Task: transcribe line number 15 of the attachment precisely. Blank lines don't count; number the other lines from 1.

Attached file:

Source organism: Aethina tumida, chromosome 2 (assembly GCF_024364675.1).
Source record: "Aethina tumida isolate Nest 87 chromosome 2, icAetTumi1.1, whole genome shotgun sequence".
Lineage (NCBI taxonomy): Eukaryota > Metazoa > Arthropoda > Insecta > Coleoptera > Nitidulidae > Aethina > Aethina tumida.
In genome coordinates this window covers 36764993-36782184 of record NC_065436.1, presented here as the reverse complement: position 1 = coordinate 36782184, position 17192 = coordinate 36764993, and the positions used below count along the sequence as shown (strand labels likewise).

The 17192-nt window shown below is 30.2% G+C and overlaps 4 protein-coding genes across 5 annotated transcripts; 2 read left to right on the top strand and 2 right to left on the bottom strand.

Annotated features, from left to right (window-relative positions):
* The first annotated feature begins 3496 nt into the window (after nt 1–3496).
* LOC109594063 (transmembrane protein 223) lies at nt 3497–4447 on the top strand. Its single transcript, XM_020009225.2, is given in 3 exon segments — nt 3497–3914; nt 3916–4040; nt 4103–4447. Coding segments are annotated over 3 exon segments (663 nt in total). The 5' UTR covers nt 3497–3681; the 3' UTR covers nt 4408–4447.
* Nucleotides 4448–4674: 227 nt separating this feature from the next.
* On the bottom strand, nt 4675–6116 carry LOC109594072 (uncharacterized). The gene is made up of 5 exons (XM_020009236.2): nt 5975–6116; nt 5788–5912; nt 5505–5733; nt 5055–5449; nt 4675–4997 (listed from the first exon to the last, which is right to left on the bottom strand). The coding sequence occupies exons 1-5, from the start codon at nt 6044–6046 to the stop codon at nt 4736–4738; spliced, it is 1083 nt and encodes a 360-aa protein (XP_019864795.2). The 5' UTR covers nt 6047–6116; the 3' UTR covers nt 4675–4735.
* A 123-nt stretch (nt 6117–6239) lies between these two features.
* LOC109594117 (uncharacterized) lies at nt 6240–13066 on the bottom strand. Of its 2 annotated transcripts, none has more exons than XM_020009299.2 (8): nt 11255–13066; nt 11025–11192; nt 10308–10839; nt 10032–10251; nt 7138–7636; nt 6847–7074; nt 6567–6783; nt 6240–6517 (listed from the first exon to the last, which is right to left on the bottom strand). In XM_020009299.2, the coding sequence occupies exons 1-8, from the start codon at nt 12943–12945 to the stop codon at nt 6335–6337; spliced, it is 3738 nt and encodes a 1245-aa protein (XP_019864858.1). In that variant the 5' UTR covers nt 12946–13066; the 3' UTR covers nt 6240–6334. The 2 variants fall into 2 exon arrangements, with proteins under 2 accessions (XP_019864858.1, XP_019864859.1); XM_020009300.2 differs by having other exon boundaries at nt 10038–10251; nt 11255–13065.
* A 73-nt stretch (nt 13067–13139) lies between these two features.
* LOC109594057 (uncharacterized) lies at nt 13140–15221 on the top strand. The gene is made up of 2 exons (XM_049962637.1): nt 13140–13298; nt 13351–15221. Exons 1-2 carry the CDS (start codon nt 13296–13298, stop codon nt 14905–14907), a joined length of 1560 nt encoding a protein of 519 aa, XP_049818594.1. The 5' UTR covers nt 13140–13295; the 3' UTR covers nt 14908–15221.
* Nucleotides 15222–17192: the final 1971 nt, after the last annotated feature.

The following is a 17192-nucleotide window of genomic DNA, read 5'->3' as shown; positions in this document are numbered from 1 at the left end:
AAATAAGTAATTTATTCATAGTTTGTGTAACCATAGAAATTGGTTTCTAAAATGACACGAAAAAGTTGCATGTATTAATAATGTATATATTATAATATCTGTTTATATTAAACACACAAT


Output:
* Nucleotides 15222–17192: the final 1971 nt, after the last annotated feature.